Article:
The Bank of England is set to keep interest rates at a record-low 0.50 percent this week, as it eyes slowing inflation before next year’s election, analysts say.
Both Britain and the separate eurozone are worried about unduly low inflation, but this is a much bigger problem in the single currency area where growth is far less buoyant.
The upshot is an overall climate of talk that monetary conditions in Britain could be tightened next year, while in the eurozone they may soon be eased.
The Bank of England’s rate-setting Monetary Policy Committee (MPC), which concludes its two-day September meeting on Thursday, is likely to leave its quantitative easing (QE) cash stimulus at £375 billion ($622 billion, 473 billion euros).
The MPC was divided in August for the first time in more than three years, with two policymakers breaking ranks to call for a quarter-point rise from 0.50 percent — where rates have stood since March 2009.
The panel voted 7-2 in favour of no action, citing “insufficient evidence” of inflationary pressures.
– British inflation slows –
Policymakers will be mindful this month of a further easing of inflation, which has held below the bank’s official 2.0-percent target so far this year.
Britain’s 12-month inflation slowed to 1.6 percent in July from 1.9 percent in June.
The central bank hinted last month that an interest rate rise might have to wait for as long as pay lags behind a robust recovery of the economy.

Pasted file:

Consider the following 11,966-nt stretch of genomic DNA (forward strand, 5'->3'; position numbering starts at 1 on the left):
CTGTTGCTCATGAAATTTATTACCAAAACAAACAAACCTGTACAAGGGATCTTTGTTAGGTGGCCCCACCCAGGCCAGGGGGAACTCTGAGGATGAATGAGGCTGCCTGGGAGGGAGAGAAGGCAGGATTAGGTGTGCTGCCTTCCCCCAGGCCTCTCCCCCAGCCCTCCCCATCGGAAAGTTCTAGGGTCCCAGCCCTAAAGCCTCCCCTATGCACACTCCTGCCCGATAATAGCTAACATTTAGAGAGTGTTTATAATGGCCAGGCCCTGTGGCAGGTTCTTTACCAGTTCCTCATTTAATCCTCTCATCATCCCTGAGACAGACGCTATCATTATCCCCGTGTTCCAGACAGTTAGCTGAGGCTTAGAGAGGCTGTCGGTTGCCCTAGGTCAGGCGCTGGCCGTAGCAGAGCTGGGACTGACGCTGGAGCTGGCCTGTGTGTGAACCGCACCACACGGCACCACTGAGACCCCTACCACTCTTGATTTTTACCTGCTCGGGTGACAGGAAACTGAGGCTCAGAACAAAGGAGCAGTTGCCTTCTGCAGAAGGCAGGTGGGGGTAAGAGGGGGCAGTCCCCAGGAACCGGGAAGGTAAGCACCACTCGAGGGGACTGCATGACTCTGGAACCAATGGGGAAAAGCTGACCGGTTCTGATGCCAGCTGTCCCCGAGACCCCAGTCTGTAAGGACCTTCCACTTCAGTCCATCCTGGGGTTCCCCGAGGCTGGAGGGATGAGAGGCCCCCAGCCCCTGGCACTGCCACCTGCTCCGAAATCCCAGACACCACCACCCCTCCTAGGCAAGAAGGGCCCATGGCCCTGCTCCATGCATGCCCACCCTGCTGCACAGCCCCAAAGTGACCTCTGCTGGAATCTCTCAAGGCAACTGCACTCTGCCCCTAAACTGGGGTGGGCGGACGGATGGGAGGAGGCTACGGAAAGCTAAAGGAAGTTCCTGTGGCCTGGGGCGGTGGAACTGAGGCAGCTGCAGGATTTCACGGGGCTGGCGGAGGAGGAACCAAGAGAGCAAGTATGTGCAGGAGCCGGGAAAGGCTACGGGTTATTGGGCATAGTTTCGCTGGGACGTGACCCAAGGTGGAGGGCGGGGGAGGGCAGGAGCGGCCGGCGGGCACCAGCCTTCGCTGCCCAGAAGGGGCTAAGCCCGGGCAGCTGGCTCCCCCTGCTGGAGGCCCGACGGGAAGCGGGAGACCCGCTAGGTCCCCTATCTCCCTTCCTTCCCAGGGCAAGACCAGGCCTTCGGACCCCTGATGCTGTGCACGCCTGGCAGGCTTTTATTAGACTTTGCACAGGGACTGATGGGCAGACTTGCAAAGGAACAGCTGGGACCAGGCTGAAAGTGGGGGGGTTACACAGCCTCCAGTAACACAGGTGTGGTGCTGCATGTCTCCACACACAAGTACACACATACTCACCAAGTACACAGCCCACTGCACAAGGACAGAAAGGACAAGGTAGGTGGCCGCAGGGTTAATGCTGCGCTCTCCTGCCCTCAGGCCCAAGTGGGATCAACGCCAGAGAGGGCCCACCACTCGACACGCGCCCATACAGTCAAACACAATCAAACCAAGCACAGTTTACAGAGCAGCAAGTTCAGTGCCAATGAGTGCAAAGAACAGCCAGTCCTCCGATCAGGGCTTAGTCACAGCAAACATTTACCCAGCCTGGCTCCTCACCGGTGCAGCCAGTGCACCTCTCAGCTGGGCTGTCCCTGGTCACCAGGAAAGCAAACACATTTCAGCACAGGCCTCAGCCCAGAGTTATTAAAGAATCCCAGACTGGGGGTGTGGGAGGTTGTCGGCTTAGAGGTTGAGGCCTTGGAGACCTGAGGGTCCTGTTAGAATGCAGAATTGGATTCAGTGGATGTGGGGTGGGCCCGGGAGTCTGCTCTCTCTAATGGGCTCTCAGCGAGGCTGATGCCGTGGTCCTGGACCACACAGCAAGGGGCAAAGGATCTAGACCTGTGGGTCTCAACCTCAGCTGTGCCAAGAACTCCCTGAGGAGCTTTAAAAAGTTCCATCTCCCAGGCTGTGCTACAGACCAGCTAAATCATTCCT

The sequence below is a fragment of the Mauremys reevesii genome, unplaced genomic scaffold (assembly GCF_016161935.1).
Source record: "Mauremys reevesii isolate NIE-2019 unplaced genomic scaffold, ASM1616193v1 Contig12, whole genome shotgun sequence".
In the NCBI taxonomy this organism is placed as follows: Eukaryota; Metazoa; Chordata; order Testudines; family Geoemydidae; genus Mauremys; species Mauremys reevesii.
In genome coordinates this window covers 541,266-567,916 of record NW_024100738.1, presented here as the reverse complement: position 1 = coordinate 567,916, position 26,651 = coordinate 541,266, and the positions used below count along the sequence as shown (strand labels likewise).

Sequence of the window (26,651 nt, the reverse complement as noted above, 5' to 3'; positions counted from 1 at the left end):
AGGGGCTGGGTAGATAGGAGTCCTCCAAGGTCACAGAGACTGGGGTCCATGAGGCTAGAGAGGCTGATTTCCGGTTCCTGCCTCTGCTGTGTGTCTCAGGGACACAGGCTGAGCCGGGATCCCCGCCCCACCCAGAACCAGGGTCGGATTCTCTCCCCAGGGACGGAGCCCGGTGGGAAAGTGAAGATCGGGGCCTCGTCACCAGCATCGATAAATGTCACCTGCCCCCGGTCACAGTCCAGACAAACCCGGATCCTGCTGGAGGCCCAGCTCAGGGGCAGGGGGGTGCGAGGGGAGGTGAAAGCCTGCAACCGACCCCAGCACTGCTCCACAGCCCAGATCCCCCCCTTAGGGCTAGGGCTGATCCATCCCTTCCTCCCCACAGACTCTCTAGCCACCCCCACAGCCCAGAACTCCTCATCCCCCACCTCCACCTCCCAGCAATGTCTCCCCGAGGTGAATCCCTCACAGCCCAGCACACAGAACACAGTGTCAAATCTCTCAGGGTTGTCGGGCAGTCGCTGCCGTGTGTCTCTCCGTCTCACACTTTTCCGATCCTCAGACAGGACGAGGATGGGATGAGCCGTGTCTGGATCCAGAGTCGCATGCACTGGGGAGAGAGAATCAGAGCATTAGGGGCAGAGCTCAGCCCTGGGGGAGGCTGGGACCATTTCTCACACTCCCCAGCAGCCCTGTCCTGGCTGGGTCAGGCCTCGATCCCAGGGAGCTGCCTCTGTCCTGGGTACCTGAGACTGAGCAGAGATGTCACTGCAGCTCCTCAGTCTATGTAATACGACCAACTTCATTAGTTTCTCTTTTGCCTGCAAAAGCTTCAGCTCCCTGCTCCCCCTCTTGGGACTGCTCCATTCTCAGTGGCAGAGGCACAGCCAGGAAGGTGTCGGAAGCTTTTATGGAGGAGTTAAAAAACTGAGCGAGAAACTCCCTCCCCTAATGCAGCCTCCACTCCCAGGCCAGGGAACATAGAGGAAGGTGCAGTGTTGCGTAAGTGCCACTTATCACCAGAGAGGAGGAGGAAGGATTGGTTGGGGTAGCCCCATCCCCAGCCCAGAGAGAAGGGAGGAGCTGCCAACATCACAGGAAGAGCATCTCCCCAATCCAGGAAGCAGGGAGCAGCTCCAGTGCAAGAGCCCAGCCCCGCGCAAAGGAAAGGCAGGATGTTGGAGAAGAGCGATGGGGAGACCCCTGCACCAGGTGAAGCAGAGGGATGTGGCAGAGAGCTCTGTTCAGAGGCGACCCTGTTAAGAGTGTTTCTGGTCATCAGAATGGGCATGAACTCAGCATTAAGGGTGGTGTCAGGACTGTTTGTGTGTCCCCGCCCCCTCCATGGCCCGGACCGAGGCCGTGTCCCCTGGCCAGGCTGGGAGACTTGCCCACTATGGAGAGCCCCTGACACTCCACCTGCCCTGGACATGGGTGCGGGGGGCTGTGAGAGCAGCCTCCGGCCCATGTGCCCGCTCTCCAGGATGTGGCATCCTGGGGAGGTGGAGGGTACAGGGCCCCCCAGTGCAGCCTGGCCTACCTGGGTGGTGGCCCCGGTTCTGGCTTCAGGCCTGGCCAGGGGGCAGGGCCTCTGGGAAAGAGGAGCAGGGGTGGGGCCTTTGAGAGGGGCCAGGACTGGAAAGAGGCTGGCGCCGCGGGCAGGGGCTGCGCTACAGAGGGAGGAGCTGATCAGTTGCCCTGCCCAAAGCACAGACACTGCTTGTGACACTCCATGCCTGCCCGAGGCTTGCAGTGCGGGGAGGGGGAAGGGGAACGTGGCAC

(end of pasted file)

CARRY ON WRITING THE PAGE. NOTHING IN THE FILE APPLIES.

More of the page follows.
The BoE, led by Canadian Mark Carney, halved its forecast for wages growth this year to just 1.25 percent from an earlier estimate of 2.5 percent.
He added: “There has not been an obvious trigger over the last month for any MPC members to change their vote at September’s meeting.”
Many economists do not expect an increase before Britain’s general election in May 2015.
Markets are nevertheless watching for any signs of when the BoE will begin to increase rates as Britain’s economic recovery outpaces sluggish growth in the neighbouring eurozone.
The British economy grew by 0.8 percent in the second quarter of this year, matching its output from the previous first three months.
Growth in the 18-country eurozone, however, ground to a halt in the second quarter, dragged down by France and Germany.
– ECB mulls QE stimulus –
Separately on Thursday, the European Central Bank (ECB), currently operating a record low key rate of 0.15 percent, will reveal the outcome of its latest interest rate gathering in Frankfurt amid growing anxiety over the economic outlook.
Markets are looking to the ECB to open the QE cash floodgates after the latest consumer price data showed the eurozone, with inflation of 0.3 percent, was flirting with deflation, analysts said.
The Bank of England launched its quantitative easing programme in March 2009, under which it created cash to buy previously issued assets such as government and corporate bonds in order to stimulate lending and economic activity, and keep inflation on target.
The BoE, which has bought a huge slice of the national debt, pumped a total of £375 billion into the economy under QE, but the last instalment of asset purchases was completed in late 2012.
Britain is a member of the European Union but not the single currency eurozone bloc, which nevertheless is the nation’s biggest trading partner.